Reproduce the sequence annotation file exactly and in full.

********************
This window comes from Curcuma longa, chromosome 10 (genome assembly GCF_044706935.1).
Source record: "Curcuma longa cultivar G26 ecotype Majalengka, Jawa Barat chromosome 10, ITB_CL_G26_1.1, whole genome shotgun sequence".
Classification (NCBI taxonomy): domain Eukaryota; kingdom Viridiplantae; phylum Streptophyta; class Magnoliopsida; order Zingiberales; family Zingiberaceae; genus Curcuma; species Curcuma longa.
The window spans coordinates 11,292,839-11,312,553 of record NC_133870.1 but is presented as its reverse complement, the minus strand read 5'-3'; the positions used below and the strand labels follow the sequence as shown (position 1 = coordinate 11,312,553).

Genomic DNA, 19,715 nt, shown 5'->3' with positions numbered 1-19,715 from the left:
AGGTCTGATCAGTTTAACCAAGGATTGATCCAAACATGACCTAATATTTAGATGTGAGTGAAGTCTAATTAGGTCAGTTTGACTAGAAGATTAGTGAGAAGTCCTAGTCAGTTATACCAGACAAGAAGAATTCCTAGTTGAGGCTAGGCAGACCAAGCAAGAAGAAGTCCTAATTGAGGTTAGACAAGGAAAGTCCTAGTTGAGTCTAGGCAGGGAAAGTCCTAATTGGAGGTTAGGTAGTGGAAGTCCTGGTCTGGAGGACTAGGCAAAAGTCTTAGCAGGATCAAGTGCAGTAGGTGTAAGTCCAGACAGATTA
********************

This window comes from Curcuma longa, chromosome 10 (genome assembly GCF_044706935.1).
Source record: "Curcuma longa cultivar G26 ecotype Majalengka, Jawa Barat chromosome 10, ITB_CL_G26_1.1, whole genome shotgun sequence".
Classification (NCBI taxonomy): domain Eukaryota; kingdom Viridiplantae; phylum Streptophyta; class Magnoliopsida; order Zingiberales; family Zingiberaceae; genus Curcuma; species Curcuma longa.
The window spans coordinates 11,292,839-11,312,553 of record NC_133870.1 but is presented as its reverse complement, the minus strand read 5'-3'; the positions used below and the strand labels follow the sequence as shown (position 1 = coordinate 11,312,553).

Genomic DNA, 19,715 nt, shown 5'->3' with positions numbered 1-19,715 from the left:
AGGTCTGATCAGTTTAACCAAGGATTGATCCAAACATGACCTAATATTTAGATGTGAGTGAAGTCTAATTAGGTCAGTTTGACTAGAAGATTAGTGAGAAGTCCTAGTCAGTTATACCAGACAAGAAGAATTCCTAGTTGAGGCTAGGCAGACCAAGCAAGAAGAAGTCCTAATTGAGGTTAGACAAGGAAAGTCCTAGTTGAGTCTAGGCAGGGAAAGTCCTAATTGGAGGTTAGGTAGTGGAAGTCCTGGTCTGGAGGACTAGGCAAAAGTCTTAGCAGGATCAAGTGCAGTAGGTGTAAGTCCAGACAGATTA